Wednesday, June 29, 2011

A jobs plan that benefits everyone

Former president Bill Clinton recently took to the pages of Newsweek to offer 14 ways to get the economy moving.  Of greatest interest for disconnected young people is a "white roofs" initiative that can gear up quickly, requires little education and training, provides substantive work experience that can become the foundation for jobs in construction / remediation, will have positive environmental benefits for New York City, and could potentially pay for itself through fees charged to beneficiaries -- a win-win for everyone.  To quote Clinton's proposal:


Look at the tar roofs covering millions of American buildings. They absorb huge amounts of heat when it’s hot. And they require more air conditioning to cool the rooms. Mayor Bloomberg started a program to hire and train young people to paint New York’s roofs white. A big percentage of the kids have been able to parlay this simple work into higher-skilled training programs or energy-related retrofit jobs. (And, believe it or not, painting the roof white can lower the electricity use by 20 percent on a hot day!)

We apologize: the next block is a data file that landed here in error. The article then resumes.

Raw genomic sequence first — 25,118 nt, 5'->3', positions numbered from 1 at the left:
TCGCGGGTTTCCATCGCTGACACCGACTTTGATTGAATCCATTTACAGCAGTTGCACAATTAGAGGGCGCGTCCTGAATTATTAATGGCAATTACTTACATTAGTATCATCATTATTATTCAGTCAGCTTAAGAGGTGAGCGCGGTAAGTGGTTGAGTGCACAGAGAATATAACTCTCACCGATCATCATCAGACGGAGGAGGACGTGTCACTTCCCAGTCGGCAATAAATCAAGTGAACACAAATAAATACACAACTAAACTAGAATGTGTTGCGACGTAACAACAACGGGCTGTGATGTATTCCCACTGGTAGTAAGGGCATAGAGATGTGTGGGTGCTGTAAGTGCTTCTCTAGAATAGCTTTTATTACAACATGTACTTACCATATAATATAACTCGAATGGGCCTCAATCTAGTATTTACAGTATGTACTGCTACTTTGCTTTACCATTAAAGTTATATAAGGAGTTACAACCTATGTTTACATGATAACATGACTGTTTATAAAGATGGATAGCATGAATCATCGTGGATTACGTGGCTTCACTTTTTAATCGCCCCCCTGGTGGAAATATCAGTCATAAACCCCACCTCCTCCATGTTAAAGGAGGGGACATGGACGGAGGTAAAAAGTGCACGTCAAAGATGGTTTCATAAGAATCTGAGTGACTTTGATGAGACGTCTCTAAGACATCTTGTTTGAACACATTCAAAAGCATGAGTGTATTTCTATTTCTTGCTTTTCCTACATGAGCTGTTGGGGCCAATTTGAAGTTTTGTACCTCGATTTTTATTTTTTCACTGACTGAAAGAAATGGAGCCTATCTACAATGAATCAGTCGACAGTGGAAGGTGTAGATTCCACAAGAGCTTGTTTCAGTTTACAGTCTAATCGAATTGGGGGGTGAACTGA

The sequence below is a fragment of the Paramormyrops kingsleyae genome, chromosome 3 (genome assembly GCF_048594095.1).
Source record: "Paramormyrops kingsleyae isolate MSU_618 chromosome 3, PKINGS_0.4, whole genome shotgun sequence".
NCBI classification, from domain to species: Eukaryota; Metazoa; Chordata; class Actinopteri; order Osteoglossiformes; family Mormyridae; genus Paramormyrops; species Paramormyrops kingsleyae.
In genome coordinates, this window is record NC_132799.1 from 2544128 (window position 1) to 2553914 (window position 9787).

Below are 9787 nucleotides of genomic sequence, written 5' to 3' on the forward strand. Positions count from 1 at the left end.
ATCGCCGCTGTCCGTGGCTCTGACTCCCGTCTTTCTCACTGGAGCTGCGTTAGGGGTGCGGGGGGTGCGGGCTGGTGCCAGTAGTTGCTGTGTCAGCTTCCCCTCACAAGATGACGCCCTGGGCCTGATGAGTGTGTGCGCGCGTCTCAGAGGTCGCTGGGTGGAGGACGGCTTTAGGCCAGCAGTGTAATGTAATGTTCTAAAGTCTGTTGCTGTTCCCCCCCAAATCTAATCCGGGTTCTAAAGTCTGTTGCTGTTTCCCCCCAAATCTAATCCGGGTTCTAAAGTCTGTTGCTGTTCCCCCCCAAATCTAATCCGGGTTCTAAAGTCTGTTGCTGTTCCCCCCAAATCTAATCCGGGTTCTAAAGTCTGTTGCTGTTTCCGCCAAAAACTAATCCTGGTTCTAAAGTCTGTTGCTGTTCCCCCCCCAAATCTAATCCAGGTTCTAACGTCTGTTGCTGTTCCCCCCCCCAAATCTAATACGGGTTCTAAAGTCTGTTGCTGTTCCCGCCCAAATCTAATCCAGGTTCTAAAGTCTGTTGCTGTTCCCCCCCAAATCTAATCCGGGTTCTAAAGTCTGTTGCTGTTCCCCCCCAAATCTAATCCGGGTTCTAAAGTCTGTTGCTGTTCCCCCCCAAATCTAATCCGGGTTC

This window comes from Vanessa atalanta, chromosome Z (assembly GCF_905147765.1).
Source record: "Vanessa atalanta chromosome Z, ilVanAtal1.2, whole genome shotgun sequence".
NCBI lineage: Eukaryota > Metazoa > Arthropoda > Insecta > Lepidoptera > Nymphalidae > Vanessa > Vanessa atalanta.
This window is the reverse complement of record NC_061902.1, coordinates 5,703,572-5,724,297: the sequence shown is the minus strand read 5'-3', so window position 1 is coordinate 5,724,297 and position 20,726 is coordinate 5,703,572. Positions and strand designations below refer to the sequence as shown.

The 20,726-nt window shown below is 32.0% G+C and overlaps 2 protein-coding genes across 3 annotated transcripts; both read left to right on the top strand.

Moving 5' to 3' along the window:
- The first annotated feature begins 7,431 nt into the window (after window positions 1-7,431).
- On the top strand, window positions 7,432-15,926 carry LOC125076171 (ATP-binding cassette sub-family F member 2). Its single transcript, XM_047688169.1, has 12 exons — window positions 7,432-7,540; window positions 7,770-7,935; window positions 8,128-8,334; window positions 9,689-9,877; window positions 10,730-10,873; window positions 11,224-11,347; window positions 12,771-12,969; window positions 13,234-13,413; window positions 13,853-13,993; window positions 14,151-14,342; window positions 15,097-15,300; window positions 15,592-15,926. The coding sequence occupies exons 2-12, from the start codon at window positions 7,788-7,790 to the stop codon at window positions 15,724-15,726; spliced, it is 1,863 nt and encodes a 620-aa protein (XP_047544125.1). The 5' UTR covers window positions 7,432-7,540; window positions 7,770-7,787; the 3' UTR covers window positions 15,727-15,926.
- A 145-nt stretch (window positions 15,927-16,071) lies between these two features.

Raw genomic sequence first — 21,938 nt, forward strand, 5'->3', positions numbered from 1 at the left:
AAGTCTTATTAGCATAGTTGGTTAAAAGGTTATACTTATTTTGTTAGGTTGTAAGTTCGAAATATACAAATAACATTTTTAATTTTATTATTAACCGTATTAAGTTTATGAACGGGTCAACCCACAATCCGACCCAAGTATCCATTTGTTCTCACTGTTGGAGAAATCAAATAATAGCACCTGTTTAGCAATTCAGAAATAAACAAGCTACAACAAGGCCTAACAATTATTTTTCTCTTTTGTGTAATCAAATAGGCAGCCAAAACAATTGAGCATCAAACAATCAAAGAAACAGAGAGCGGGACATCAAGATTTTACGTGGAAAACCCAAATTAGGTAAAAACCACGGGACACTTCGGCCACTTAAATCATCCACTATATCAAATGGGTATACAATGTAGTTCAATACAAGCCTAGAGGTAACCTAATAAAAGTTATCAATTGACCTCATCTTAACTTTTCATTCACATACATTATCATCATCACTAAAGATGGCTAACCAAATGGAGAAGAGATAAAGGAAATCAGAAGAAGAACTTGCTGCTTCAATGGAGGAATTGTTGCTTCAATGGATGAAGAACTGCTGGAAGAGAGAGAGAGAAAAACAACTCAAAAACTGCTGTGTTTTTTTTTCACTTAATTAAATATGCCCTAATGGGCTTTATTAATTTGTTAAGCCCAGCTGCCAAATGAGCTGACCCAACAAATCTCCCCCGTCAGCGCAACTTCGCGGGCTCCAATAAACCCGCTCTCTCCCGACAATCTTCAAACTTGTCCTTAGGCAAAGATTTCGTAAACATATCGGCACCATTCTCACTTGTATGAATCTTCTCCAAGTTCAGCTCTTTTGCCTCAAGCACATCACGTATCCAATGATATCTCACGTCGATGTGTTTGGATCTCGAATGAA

Every black roof in New York should be white; every roof in Chicago should be white; every roof in Little Rock should be white. Every flat tar-surface roof anywhere! In most of these places you could recover the cost of the paint and the labor in a week. It’s the quickest, cheapest thing you can do. In the current environment it’s been difficult for the mayors to get what is otherwise a piddling amount of money to do it everywhere. Yet lowering the utility bill in every apartment house 10 to 20 percent frees cash that can be spent to increase economic growth.

While New York City has taken limited steps toward creating a pathway into the green sector, a much expanded program could potentially put thousands of young people to work for much of the year.  (To date, the laudable Brownfield WORKS! and Green City Force programs have touched just a tiny percentage of young people in need of immediate employment.)  The opportunity is tremendous: while 1,600 volunteers have painted over one million square feet of rooftops to date through the NYC Cool Roofs initiative, the Mayor's Office of Long-Term Planning and Sustainability estimates that New York City contains more than 1.6 billion square feet of rooftops in total.

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